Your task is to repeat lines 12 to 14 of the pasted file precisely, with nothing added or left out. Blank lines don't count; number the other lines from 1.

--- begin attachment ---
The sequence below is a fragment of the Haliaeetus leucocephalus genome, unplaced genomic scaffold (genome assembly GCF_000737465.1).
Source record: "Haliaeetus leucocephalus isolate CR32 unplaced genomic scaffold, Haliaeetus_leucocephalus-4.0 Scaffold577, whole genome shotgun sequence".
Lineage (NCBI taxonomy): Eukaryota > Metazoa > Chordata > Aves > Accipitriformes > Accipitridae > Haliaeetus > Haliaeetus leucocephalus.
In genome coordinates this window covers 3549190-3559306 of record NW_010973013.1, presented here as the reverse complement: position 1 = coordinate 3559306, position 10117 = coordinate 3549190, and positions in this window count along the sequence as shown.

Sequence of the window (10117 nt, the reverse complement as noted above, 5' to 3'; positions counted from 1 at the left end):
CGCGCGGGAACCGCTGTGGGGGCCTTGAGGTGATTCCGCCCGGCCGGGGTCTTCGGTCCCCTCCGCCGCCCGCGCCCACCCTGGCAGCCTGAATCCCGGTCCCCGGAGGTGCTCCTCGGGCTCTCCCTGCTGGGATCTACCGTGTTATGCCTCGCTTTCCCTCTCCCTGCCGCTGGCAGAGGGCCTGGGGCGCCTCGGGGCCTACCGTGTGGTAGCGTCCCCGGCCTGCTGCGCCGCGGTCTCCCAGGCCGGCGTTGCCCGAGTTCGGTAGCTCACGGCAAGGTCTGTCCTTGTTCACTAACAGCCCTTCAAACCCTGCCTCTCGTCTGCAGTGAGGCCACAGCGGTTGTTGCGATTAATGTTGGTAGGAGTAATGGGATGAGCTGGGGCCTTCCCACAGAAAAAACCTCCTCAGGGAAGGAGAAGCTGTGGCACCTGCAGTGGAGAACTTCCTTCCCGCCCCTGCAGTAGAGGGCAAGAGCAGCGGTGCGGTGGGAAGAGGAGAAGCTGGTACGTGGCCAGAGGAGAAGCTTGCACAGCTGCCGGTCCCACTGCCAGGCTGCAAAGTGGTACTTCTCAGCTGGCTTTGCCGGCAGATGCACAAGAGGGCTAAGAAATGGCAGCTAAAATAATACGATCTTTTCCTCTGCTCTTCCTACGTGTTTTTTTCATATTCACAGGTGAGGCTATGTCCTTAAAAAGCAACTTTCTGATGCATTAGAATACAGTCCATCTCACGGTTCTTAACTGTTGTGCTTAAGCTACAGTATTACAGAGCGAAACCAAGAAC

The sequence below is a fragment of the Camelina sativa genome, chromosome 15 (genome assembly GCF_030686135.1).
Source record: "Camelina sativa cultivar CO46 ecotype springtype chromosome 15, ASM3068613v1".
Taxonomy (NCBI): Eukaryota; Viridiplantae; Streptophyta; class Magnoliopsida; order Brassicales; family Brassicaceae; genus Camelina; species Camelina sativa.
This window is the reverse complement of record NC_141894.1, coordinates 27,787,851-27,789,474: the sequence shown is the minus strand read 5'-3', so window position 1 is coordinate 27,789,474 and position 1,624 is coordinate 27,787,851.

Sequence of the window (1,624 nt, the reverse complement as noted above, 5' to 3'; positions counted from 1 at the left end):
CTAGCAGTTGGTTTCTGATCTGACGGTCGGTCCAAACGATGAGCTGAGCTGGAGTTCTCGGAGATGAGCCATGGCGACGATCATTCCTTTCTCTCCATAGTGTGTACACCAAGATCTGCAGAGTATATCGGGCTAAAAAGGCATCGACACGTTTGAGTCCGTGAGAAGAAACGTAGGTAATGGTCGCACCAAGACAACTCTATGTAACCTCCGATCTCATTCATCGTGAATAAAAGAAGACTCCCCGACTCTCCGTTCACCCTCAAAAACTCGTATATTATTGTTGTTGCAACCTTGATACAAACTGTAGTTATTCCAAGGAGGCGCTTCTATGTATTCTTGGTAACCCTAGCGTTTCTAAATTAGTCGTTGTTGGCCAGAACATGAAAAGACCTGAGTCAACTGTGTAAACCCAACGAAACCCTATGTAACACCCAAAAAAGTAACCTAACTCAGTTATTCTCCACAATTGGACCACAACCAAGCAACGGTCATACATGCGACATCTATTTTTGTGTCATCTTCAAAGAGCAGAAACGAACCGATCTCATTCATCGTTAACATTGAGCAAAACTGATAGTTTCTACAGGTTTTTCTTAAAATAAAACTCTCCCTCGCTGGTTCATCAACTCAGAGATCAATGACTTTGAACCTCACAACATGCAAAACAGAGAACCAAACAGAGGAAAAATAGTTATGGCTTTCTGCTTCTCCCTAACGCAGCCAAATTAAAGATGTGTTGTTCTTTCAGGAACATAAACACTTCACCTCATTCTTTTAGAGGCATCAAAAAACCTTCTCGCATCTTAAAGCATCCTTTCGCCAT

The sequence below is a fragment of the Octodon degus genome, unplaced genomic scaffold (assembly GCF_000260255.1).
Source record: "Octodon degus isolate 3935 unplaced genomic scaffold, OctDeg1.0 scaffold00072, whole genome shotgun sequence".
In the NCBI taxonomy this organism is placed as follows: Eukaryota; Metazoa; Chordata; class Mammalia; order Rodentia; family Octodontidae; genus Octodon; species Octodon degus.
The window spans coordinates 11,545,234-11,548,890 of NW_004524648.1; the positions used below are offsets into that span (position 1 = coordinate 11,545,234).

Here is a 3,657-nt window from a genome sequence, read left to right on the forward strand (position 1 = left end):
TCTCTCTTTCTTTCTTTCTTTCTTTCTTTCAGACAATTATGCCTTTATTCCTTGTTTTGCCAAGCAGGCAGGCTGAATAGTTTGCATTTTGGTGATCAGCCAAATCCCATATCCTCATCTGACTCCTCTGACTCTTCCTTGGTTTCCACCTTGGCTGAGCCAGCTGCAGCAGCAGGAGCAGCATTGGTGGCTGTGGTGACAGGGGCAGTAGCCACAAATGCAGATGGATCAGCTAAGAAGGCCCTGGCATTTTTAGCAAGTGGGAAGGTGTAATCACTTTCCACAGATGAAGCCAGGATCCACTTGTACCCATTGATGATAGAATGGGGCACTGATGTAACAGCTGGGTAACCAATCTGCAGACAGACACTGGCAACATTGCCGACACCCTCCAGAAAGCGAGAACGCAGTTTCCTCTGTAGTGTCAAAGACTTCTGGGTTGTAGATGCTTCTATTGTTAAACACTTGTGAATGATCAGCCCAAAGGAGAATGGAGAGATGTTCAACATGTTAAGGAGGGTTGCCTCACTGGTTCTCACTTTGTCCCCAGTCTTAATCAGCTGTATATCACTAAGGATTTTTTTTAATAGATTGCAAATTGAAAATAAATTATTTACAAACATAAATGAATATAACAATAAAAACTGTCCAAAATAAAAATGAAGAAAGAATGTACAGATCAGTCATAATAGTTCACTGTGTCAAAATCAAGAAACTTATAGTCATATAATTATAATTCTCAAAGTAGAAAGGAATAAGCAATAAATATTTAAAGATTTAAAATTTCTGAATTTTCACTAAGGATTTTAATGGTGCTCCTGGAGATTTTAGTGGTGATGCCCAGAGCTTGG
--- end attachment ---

CTAGCAGTTGGTTTCTGATCTGACGGTCGGTCCAAACGATGAGCTGAGCTGGAGTTCTCGGAGATGAGCCATGGCGACGATCATTCCTTTCTCTCCATAGTGTGTACACCAAGATCTGCAGAGTATATCGGGCTAAAAAGGCATCGACACGTTTGAGTCCGTGAGAAGAAACGTAGGTAATGGTCGCACCAAGACAACTCTATGTAACCTCCGATCTCATTCATCGTGAATAAAAGAAGACTCCCCGACTCTCCGTTCACCCTCAAAAACTCGTATATTATTGTTGTTGCAACCTTGATACAAACTGTAGTTATTCCAAGGAGGCGCTTCTATGTATTCTTGGTAACCCTAGCGTTTCTAAATTAGTCGTTGTTGGCCAGAACATGAAAAGACCTGAGTCAACTGTGTAAACCCAACGAAACCCTATGTAACACCCAAAAAAGTAACCTAACTCAGTTATTCTCCACAATTGGACCACAACCAAGCAACGGTCATACATGCGACATCTATTTTTGTGTCATCTTCAAAGAGCAGAAACGAACCGATCTCATTCATCGTTAACATTGAGCAAAACTGATAGTTTCTACAGGTTTTTCTTAAAATAAAACTCTCCCTCGCTGGTTCATCAACTCAGAGATCAATGACTTTGAACCTCACAACATGCAAAACAGAGAACCAAACAGAGGAAAAATAGTTATGGCTTTCTGCTTCTCCCTAACGCAGCCAAATTAAAGATGTGTTGTTCTTTCAGGAACATAAACACTTCACCTCATTCTTTTAGAGGCATCAAAAAACCTTCTCGCATCTTAAAGCATCCTTTCGCCAT

The sequence below is a fragment of the Octodon degus genome, unplaced genomic scaffold (assembly GCF_000260255.1).
Source record: "Octodon degus isolate 3935 unplaced genomic scaffold, OctDeg1.0 scaffold00072, whole genome shotgun sequence".